The pack of potential presidential GOP candidates is battling it out to win the backing of wealthy donors who are sitting on their money while taking their time deciding who they will support in the race.
As the competition rages between high-profile Republicans with no clear frontrunner, the major patrons are in no rush to write large checks to a 2016 campaign, which could hold up the GOP race for months, according to The Washington Post.
Florida Sen. Marco Rubio and former Gov. Jeb Bush have targeted the same donors in the Sunshine State while in Texas, Gov. Rick Perry, Sen. Ted Cruz, along with Bush, are hoping that "bundlers" will eventually join their cause.
Perry and Cruz have already set their sights on rich evangelical Christians, who are also the focus of Indiana Gov. Mike Pence, Louisiana Gov. Bobby Jindal and former Arkansas Gov. Mike Huckabee, the Post reported.
Rich donors are wary of jumping into the presidential race too early because they fear it could create the kind of costly, divisive battle that created problems for the party in the 2012 primaries.
But senior party fundraisers claim that the lack of funds will mean that most campaigns will not be fully functional until the spring, the Post said.
Casino mogul Sheldon Adelson, one of the GOP’s super donors, has shown he’s reticent to back a candidate too far in advance, and instead is more likely to start a super PAC with his wife, Miriam, to help congressional candidates in the next election cycle.
According to the newspaper, veteran fundraisers are considering pooling their donations so that it will help one or two candidates rather than spreading out the wealth to what could amount to as many as 23 candidates.
The fact that many donors are waiting for Bush to decide whether to run is also holding up their decision on who they should support in the presidential campaign, which essentially results in a ton of cash sitting on the sidelines.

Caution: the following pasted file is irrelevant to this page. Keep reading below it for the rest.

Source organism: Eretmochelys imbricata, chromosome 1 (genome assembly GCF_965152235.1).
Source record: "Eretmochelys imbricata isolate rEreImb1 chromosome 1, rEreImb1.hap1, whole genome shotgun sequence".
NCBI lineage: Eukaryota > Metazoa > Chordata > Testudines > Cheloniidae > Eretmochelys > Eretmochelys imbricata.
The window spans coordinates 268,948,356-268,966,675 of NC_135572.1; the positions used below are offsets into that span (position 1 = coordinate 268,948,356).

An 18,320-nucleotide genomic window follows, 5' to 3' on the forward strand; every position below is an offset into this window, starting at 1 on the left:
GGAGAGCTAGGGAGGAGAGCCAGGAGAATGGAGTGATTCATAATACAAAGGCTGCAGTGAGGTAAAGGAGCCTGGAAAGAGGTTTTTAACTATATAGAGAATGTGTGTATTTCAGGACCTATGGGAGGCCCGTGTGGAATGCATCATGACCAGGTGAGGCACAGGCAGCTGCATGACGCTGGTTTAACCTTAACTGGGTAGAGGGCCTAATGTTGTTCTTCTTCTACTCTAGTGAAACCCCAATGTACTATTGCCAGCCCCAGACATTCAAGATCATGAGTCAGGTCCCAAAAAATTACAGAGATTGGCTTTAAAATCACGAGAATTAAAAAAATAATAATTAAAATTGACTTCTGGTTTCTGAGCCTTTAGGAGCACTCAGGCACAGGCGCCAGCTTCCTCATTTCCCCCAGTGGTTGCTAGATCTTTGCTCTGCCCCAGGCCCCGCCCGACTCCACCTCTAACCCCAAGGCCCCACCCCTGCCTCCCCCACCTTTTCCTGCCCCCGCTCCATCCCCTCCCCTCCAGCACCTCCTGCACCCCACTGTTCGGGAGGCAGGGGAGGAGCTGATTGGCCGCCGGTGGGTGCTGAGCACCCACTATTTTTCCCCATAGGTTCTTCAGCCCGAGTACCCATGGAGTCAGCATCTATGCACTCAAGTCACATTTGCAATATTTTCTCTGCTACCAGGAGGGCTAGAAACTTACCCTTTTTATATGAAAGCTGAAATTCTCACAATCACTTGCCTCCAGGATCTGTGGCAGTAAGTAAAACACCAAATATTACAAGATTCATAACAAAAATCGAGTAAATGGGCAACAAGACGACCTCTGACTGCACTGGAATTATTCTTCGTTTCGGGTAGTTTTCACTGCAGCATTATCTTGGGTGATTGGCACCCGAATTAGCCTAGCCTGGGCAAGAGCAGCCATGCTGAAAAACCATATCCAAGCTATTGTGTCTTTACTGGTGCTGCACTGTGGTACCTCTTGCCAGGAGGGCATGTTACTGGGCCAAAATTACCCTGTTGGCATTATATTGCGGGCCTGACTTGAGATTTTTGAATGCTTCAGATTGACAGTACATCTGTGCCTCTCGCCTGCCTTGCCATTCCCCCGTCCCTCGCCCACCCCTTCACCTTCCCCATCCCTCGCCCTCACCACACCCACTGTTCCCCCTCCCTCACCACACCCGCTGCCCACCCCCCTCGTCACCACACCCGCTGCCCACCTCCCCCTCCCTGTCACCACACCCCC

Saying the lack of a frontrunner has had the effect of "just freezing" many donors, Dan Senor, former adviser to 2012 GOP nominee Mitt Romney, said, "You’d be hard pressed to find any invisible primary going back decades that was this fluid. This is going to be chaotic and cluttered for some time."
Earlier this week, it was revealed that dozens of the Republican Party's top donors and fundraisers have been discussing ways
to narrow the wide field of possible candidates to just one establishment figure capable of beating presumed Democratic nominee Hillary Clinton.
The talks are focused on three potential candidates believed to have the capability of raising the $80 million likely needed to secure the party's nomination —
New Jersey Gov. Chris Christie, Jeb Bush and Mitt Romney.
"It’s really important for those donors who share the center-right philosophy to try to clear the field," said Bobbie Kilberg, a longtime Republican fundraiser in Virginia who raised $4 million for Romney’s campaign. "We have to have one candidate we can all get behind."
Kilberg added, "It’s a very large field of very competent candidates, and there’s just so much money to go around."
And Richard Hohlt, a Washington lobbyist and a veteran of campaign finance committees, told the Post, "The adage of jumping on the bandwagon early doesn’t apply this presidential cycle."
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